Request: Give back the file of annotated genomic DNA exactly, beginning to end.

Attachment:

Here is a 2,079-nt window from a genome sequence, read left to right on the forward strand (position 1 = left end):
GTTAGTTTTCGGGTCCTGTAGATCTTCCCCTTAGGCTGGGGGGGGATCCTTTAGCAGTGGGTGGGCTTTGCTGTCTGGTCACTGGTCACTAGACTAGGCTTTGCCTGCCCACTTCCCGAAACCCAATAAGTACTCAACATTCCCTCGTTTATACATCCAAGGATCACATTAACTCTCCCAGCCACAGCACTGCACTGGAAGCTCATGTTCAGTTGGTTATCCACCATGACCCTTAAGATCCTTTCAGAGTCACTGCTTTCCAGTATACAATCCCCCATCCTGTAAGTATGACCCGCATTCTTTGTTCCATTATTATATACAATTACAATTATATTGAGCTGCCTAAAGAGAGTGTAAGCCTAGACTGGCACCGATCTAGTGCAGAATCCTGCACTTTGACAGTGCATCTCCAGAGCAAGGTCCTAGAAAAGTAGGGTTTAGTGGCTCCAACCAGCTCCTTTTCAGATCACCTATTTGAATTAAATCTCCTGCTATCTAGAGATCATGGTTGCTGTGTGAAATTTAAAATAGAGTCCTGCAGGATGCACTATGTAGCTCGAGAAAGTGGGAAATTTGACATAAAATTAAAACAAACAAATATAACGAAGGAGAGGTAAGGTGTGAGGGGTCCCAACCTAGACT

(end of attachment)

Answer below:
Here is a 2,079-nt window from a genome sequence, read left to right on the forward strand (position 1 = left end):
GTTAGTTTTCGGGTCCTGTAGATCTTCCCCTTAGGCTGGGGGGGGATCCTTTAGCAGTGGGTGGGCTTTGCTGTCTGGTCACTGGTCACTAGACTAGGCTTTGCCTGCCCACTTCCCGAAACCCAATAAGTACTCAACATTCCCTCGTTTATACATCCAAGGATCACATTAACTCTCCCAGCCACAGCACTGCACTGGAAGCTCATGTTCAGTTGGTTATCCACCATGACCCTTAAGATCCTTTCAGAGTCACTGCTTTCCAGTATACAATCCCCCATCCTGTAAGTATGACCCGCATTCTTTGTTCCATTATTATATACAATTACAATTATATTGAGCTGCCTAAAGAGAGTGTAAGCCTAGACTGGCACCGATCTAGTGCAGAATCCTGCACTTTGACAGTGCATCTCCAGAGCAAGGTCCTAGAAAAGTAGGGTTTAGTGGCTCCAACCAGCTCCTTTTCAGATCACCTATTTGAATTAAATCTCCTGCTATCTAGAGATCATGGTTGCTGTGTGAAATTTAAAATAGAGTCCTGCAGGATGCACTATGTAGCTCGAGAAAGTGGGAAATTTGACATAAAATTAAAACAAACAAATATAACGAAGGAGAGGTAAGGTGTGAGGGGTCCCAACCTAGACT